Also don't worry about faxing your purchase receipt. This rule was put in after a BF member mentioned that some one could post a review without having the knife in hand. There is no question your review is authentic.

Swedish produced Sandvik 12C27 is a high grade stainless steel that is not commonly used in US production cutlery but is rather popular in Europe. Benchmark (now out of business) used 12C27 as their primary blade steel and custom makers Darrel Ralph and P.J. Thomas both swear by the performance of 12C27. The fine heat treated grain structure of 12C27 allows you to get a wicked sharp final cutting edge.

Our main reason for choosing 12C27 was the ability to fine blank the blade slots in the Inmpulse combined with the performance and edge retention 12C27 offers. Note that the blade slots are formed right from the blanking die with no after machining/finishing work. In the annealed state, 12C27 is much softer than AUS-8A or ATS-34 As a result 12C27 fine blanks very well. The annealed hardness of 8A and ATS-34 is much higher and therefore it is not possible to fine blank these steels.

Thank you for your attention.

Outdoor Edge Cutlery Corp.

David Bloch,

Visit our new web site at

[This message has been edited by David Bloch (edited 29 August 1999).]

What kind of results did your R&D eval. find on 12c27? Ductility, abrasion resistence, toughness, edge holding etc...etc...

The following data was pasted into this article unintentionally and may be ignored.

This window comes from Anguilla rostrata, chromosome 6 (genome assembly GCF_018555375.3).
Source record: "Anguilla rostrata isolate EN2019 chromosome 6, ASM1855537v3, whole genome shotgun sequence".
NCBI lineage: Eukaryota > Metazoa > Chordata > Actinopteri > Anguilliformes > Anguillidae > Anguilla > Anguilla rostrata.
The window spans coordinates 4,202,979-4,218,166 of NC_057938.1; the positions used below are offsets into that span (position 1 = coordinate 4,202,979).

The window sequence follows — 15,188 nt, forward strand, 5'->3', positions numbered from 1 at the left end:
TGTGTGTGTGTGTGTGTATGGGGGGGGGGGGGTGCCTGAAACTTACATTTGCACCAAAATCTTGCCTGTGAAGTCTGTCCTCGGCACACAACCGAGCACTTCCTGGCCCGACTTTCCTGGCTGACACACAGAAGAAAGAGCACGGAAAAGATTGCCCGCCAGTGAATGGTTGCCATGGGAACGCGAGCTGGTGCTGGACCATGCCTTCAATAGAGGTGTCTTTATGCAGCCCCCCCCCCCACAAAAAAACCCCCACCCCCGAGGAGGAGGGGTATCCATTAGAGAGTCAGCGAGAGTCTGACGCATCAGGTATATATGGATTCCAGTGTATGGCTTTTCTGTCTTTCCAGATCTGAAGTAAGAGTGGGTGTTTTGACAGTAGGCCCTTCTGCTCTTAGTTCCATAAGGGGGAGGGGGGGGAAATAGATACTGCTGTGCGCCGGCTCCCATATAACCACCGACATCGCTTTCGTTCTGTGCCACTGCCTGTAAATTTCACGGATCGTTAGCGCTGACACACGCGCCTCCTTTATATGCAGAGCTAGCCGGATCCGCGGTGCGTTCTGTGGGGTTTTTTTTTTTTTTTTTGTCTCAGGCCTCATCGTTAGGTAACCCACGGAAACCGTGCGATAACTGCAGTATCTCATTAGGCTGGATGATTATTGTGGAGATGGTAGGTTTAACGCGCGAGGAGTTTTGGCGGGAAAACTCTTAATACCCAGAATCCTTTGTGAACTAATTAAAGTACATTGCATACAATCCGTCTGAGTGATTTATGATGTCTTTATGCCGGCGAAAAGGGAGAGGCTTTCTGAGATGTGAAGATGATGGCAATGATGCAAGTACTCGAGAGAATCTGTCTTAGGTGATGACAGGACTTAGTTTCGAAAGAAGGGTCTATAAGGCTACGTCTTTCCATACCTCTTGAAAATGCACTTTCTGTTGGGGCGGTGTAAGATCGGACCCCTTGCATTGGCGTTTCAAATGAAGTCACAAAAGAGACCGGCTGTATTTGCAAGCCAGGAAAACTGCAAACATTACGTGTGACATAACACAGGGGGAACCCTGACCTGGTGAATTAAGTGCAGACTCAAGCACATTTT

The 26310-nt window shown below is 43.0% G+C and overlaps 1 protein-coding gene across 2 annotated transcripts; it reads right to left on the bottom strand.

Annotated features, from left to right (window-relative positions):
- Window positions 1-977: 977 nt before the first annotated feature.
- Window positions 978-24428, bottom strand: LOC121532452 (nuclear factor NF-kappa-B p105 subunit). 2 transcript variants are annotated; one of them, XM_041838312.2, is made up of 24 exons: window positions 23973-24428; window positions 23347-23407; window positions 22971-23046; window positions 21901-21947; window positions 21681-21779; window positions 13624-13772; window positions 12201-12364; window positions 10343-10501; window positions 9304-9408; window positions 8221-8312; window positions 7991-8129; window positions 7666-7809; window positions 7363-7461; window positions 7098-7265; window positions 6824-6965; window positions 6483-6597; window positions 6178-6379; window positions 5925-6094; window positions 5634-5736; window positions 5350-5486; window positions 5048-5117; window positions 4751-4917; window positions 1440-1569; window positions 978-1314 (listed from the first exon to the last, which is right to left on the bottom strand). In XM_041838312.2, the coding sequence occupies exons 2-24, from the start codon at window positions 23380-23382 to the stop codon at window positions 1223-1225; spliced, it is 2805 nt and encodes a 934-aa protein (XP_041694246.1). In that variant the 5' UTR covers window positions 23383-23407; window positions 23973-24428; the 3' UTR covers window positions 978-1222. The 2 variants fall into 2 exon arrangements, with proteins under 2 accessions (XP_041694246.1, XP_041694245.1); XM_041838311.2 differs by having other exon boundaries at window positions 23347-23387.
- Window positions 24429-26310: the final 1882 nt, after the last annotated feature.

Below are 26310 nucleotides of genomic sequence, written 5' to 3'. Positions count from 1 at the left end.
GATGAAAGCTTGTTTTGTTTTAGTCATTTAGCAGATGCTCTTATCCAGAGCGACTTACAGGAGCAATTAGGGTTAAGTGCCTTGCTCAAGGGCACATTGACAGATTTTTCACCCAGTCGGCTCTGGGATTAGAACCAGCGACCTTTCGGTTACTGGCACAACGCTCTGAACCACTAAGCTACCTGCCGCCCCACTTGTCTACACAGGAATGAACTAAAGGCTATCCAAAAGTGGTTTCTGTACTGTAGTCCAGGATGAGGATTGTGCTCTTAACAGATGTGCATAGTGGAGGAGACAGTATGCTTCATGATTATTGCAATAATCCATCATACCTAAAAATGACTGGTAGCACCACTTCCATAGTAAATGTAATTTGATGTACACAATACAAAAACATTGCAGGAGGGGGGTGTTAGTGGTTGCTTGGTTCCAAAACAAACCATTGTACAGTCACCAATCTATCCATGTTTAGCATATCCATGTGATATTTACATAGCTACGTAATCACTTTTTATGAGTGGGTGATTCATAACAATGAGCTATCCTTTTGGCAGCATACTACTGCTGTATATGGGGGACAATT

I'm curious as to why this obviously great made-for-factories-steel is not in wider spread use among the production crowd. I've used it and it is very good and it is the reason why I'm going to buy an Impulse aside from the awesome design by Darrell Ralph.

Now releasing control of said thread, thank you for your understanding!
If it's stupid but works, then it isn't stupid.

[This message has been edited by misque (edited 29 August 1999).]
Thanks for the review!

I haven't had the chance to really take one for a test drive, but I finally gotten to handle the Krait-alike and the Carson Model-4-alike from Outdoor Edge. I must say that I'm very impressed! The construction was very well done, and though I didn't test the liner locks hard, I found no obvious problems with white knuckling or slow spine pressure. Really good job David!

Thanks for the feedback Joe. I've seen you be critical on knives before so if you like our new models I guess we've done well. For the record, we give each Impulse and Magna a couple of good solid spine whacks on a leather covered 2x4 before they leave our door. If the lock fails it goes in the defect pile and is sent back to the manufacturer.

Outdoor Edge Cutlery Corp.

David Bloch,

Visit our new web site at

To Misque:

Sandvik is a tool and steel manufacturer in Sweden. They produce thousands of items and have a tool catalog thicker than a phonebook. For this reason Sandvik is too busy peddling other items than to go out of their way marketing 12C27 to US knife manufacturers.

Since we are all knife fans, the sport knife industry may seem significant but it is rather small compared to the overall steel and hand tool industries.

As far as the detailed mechanical specs you requested on 12C27, I would suggest referencing Sandvik on the internet. I have a spec sheet on 12C27 some where but it will take some digging.
I won! WooHoo! Anyways, on a side note, I have an older Benchmade balisong that has the Sandvick steel...Just thought i'd toss that out...